Time for Unwinding Upgrade?

How do you know when its time to upgrade from a brake-controlled to a driven unwinding process? When an unwinding roll is small and speeds are slow, you may not notice the tension upsets that occur during acceleration and deceleration, but when was the last time your customer asked for smaller rolls and your boss told you to run your process slower? Never? Yeah, that's what I thought.

As you start pressing your old braked unwind into more challenging service, the most obvious sign that you might benefit from a driven unwind is whether your web loses most or all of its tension during deceleration — something that commonly occurs on braked unwinds of a slitter/rewinder.

Stopping a large diameter unwinding roll involves two opposing torques. The unwind brake torque pulls backwards to create the desired tension at the roll's outer radius. The spinning roll's mass creates an inertial torque that pushes the roll forward. If you try to decelerate the roll too quickly, the inertial torque will overwhelm the braking torque. When this happens, the unwinding roll will not stop as rapidly as the rest of the machine, and the excess web will pay out into looseness or onto the floor.

A slack web at slitting is rarely a good thing. The loose web may fall out of a web guide sensor, wrap a roller, slip on rollers and get scratched, and shift laterally, losing your edge trim. Even short of slackness, the inertial torque can create a big tension upset that may lead to poor slit quality, wrapping rollers, and web breaks.

To determine when your product needs a driven unwind to avoid inertia-related tension losses and associated problems, you have to calculate these two opposing torques. The tensioning torque is easy to calculate; just multiply the total tension force by the roll radius. This will increase linearly with tension and radius. It also will increase with web thickness, as many products run at a tension proportional to thickness (keeping tensile stress and strain constant).

Calculating inertia torques is a little more complicated. The inertial torque is related to mass and radial deceleration. The radial deceleration is proportional to line speed, roll diameter, and deceleration time. The inertia will be proportional to your material density and roll geometry, especially diameter. Inertial torque will go up directly with density but go up much faster with diameter. A large roll turns at slower rpms than a small roll, so this helps reduce the deceleration rate, but increasing diameter adds mass more quickly, making inertial torque increase with the square of diameter.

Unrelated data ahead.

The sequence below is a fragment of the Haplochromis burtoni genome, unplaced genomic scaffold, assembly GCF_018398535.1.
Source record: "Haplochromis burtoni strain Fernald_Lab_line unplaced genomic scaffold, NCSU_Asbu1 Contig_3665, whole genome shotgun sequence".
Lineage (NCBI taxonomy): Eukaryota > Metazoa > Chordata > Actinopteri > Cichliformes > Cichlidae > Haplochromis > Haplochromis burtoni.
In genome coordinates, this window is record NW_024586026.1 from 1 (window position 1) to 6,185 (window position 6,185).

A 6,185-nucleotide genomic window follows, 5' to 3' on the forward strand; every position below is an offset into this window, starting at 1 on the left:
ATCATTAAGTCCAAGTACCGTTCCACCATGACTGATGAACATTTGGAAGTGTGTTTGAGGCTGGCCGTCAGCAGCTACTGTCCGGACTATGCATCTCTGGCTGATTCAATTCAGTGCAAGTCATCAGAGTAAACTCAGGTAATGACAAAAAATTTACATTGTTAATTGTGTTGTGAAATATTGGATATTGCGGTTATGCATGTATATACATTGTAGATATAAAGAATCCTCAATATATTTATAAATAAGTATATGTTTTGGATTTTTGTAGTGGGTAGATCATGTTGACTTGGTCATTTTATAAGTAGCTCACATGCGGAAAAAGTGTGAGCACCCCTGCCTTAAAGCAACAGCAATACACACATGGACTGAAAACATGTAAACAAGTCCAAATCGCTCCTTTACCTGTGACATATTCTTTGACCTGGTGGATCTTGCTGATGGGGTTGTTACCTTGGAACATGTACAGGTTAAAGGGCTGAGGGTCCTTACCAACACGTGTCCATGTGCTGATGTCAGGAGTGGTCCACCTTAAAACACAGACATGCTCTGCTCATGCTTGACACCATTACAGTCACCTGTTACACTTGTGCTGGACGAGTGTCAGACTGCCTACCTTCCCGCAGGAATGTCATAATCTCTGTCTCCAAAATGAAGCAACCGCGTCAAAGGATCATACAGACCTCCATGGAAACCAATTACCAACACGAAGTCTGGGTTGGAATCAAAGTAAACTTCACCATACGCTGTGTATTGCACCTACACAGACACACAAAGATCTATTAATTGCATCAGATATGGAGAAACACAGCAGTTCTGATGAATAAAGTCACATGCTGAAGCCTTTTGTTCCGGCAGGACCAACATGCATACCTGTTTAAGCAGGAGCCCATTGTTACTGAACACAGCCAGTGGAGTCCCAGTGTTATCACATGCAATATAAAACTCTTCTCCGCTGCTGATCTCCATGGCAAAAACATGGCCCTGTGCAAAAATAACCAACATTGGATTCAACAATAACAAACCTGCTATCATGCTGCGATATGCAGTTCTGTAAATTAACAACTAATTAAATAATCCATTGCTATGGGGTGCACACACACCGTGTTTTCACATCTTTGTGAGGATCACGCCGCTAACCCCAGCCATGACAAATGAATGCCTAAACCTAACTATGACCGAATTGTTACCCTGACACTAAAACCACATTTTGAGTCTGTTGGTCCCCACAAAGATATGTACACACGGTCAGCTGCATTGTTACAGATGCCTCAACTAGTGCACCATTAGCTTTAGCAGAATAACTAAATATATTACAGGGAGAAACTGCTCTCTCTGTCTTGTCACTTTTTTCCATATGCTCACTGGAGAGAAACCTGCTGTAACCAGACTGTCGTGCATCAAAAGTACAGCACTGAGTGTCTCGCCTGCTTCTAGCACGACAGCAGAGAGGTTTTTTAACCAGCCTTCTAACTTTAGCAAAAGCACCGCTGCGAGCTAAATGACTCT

Example | How big does a roll of polyester film need to get for a driven unwind to make sense? On the tensioning side, let's assume a lower-end tension of 0.5 PLI/mil of thickness (500 psi stress). On the inertia side, let's assume a fairly aggressive deceleration of 100 fpm in 1 sec.

At what diameter does the torque from inertia overcome the tensioning torque? For a 2-mil polyester film running at 1 PLI, the roll's inertia will drive the web into slackness during the 100 fpm/s deceleration if the roll diameter is 39 in. (and cut the tension in half at 31-in. dia). The problematic diameters are smaller for a lower-tensioned web, dropping to 24 in. for slackness and 20 in. to cut tension in half with 0.5-mil web running at 0.25 PLI.

You can get by with a braked unwind if you stay under these diameters, run higher tensions, reduce your deceleration rates, or run material less dense than polyester film. Driving your unwinding roll doesn't guarantee you won't have tension upsets, but at least a properly sized motor has the capability, when combined with a good inertia compensation control software, to smoothly accelerate and decelerate your big rolls.

Web handling expert Tim Walker, president of TJWalker+Assoc., has 25 years of experience in web processes, education, development, and production problem solving. Contact him at 651-686-5400; tjwalker@tjwa.com; www.webhandling.com.


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